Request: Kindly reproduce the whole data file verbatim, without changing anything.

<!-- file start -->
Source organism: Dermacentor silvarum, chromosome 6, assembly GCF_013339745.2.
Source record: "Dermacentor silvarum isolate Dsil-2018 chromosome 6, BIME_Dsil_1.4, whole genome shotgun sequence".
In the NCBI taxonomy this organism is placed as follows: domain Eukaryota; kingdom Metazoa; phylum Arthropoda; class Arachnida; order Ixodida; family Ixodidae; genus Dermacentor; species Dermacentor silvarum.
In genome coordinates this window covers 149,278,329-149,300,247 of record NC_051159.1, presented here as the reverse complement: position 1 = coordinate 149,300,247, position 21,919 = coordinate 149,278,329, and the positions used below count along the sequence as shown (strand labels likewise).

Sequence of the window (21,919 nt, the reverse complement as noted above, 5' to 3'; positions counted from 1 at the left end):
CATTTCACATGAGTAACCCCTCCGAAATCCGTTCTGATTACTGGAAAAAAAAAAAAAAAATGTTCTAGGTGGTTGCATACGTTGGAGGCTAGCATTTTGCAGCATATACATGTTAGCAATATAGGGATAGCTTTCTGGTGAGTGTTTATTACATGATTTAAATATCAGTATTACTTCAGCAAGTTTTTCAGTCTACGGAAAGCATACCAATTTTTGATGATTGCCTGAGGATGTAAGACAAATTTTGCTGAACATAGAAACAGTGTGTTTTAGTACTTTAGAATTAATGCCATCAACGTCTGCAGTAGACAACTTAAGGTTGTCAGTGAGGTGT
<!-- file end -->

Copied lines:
Source organism: Dermacentor silvarum, chromosome 6, assembly GCF_013339745.2.
Source record: "Dermacentor silvarum isolate Dsil-2018 chromosome 6, BIME_Dsil_1.4, whole genome shotgun sequence".
In the NCBI taxonomy this organism is placed as follows: domain Eukaryota; kingdom Metazoa; phylum Arthropoda; class Arachnida; order Ixodida; family Ixodidae; genus Dermacentor; species Dermacentor silvarum.
In genome coordinates this window covers 149,278,329-149,300,247 of record NC_051159.1, presented here as the reverse complement: position 1 = coordinate 149,300,247, position 21,919 = coordinate 149,278,329, and the positions used below count along the sequence as shown (strand labels likewise).

Sequence of the window (21,919 nt, the reverse complement as noted above, 5' to 3'; positions counted from 1 at the left end):
CATTTCACATGAGTAACCCCTCCGAAATCCGTTCTGATTACTGGAAAAAAAAAAAAAAAATGTTCTAGGTGGTTGCATACGTTGGAGGCTAGCATTTTGCAGCATATACATGTTAGCAATATAGGGATAGCTTTCTGGTGAGTGTTTATTACATGATTTAAATATCAGTATTACTTCAGCAAGTTTTTCAGTCTACGGAAAGCATACCAATTTTTGATGATTGCCTGAGGATGTAAGACAAATTTTGCTGAACATAGAAACAGTGTGTTTTAGTACTTTAGAATTAATGCCATCAACGTCTGCAGTAGACAACTTAAGGTTGTCAGTGAGGTGT